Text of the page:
No matter how far science advances, the proportion of what is knowable to what is random will remain unchanged, and attempts to ignore this critical threshold are futile at best. With the revolutionary explosion in genetic information discovery, it is crucially important to recognize the underlying limitations of scientific prediction in genetics.
Genetics and Randomness furthers the understanding of the role randomness plays in critical biological processes. The book also navigates the complex nature of genetic uncertainty from different points of view and at various levels of biological organization.
Avoids Unnecessary Technical Details and Specific Terminology
Exploring areas ranging from basic quantum mechanics and molecular genetics to modern evolutionary genetics and the philosophy of mathematics, this well-organized text discusses:
Spontaneity of mutations and their relation to subatomic randomness Deep links between subatomic fluctuations and long-term macroscopic changes in living organisms The multitude of random events that occur during development Segregation, genetic drift, and natural selection
Randomness and uncertainty are not occasional and regretful deviations from the "true" principles upon which life is built. Genetics and Randomness illustrates the ubiquitous nature of randomness as an integral feature of all essential processes, effectively embracing a probabilistic understanding of the phenomena of life.
Our lives are played out in the arena of chance. However little we recognize it in our day-to-day existence, we are always riding the odds, seeking out certainty but settling—reluctantly—for likelihood, building our beliefs on the shadowy props of probability. Chances Are is the story of man’s millennia-long search for the tools to manage the recurrent but unpredictable—to help us prevent, or at least mitigate, the seemingly random blows of disaster, disease, and injustice. In these pages, we meet the brilliant individuals who developed the first abstract formulations of probability, as well as the intrepid visionaries who recognized their practical applications—from gamblers to military strategists to meteorologists to medical researchers, from blackjack to our own mortality.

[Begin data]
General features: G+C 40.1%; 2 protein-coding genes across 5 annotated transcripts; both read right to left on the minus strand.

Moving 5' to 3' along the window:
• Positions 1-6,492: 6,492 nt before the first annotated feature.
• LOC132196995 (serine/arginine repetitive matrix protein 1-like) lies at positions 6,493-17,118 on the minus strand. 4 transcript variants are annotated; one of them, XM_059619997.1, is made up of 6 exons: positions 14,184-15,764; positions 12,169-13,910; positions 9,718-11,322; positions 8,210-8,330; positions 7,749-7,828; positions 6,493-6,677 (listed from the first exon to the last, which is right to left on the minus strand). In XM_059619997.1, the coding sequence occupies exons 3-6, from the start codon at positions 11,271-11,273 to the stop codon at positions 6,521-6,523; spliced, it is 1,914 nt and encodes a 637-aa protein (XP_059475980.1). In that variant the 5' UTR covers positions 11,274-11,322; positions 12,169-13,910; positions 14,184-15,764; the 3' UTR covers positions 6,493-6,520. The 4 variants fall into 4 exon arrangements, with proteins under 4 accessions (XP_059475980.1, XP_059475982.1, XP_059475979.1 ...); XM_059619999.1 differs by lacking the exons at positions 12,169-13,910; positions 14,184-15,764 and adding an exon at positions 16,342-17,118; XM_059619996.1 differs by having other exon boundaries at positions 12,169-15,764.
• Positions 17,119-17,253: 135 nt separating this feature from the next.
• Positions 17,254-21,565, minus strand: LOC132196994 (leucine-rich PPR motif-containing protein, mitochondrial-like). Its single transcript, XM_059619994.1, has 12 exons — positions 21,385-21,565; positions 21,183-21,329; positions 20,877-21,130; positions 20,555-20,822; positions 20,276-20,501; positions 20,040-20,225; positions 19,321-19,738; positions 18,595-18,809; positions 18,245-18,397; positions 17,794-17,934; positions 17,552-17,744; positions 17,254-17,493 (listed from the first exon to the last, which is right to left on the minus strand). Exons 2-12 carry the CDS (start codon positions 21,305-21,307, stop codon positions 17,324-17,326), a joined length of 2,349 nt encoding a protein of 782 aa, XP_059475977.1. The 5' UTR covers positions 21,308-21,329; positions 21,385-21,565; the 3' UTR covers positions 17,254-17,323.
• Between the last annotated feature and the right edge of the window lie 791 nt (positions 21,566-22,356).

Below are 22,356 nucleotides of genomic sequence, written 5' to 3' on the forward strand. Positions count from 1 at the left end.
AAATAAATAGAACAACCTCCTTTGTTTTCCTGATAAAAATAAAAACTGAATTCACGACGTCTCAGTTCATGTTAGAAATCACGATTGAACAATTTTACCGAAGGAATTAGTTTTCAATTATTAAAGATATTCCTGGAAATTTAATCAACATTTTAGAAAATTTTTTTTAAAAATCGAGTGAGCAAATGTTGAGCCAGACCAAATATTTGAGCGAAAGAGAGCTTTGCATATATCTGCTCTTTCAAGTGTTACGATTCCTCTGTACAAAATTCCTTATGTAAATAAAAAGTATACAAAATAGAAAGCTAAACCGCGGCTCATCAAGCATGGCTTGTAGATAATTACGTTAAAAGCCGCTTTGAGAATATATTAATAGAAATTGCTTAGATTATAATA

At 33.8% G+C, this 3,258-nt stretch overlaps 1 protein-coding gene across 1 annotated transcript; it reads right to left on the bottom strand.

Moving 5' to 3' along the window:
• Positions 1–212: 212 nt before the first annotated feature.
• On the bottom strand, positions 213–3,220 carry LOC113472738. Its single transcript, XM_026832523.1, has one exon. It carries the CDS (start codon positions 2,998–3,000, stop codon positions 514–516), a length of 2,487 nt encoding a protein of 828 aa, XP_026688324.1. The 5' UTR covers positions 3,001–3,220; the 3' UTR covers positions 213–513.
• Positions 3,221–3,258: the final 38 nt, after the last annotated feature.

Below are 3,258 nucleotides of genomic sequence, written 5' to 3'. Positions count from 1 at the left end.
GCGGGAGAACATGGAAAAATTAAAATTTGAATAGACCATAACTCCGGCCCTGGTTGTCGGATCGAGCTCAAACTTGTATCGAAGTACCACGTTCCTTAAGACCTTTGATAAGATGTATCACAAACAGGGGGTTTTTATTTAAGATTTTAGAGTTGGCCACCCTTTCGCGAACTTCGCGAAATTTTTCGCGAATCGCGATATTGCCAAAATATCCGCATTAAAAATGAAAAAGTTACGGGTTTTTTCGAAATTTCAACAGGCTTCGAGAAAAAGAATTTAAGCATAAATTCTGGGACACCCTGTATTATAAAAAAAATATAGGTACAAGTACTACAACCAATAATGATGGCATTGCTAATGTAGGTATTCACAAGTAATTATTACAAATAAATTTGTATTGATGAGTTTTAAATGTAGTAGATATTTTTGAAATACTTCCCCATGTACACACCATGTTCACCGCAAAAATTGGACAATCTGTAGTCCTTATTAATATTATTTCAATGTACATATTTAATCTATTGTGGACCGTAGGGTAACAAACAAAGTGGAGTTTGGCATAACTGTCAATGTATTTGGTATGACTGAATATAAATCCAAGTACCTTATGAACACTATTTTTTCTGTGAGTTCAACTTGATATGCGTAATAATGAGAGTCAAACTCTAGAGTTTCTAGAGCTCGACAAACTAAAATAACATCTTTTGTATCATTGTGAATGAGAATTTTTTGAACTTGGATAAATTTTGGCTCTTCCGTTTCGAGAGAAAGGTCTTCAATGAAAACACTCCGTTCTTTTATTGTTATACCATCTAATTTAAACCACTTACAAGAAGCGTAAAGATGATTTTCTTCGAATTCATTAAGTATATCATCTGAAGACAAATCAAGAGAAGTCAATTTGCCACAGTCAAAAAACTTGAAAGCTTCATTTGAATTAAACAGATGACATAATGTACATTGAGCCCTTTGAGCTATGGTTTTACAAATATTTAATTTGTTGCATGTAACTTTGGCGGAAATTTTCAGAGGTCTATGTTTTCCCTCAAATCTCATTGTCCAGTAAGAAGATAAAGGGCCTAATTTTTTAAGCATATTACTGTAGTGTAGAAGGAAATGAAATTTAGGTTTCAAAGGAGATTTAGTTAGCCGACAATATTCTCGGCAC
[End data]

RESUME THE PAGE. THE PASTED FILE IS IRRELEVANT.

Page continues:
Peter Forrester presents an encyclopedic development of log-gases and random matrices viewed as examples of integrable or exactly solvable systems. Forrester develops not only the application and theory of Gaussian and circular ensembles of classical random matrix theory, but also of the Laguerre and Jacobi ensembles, and their beta extensions. Prominence is given to the computation of a multitude of Jacobians; determinantal point processes and orthogonal polynomials of one variable; the Selberg integral, Jack polynomials, and generalized hypergeometric functions; Painlevé transcendents; macroscopic electrostatistics and asymptotic formulas; nonintersecting paths and models in statistical mechanics; and applications of random matrix theory. This is the first textbook development of both nonsymmetric and symmetric Jack polynomial theory, as well as the connection between Selberg integral theory and beta ensembles. The author provides hundreds of guided exercises and linked topics, making Log-Gases and Random Matrices an indispensable reference work, as well as a learning resource for all students and researchers in the field.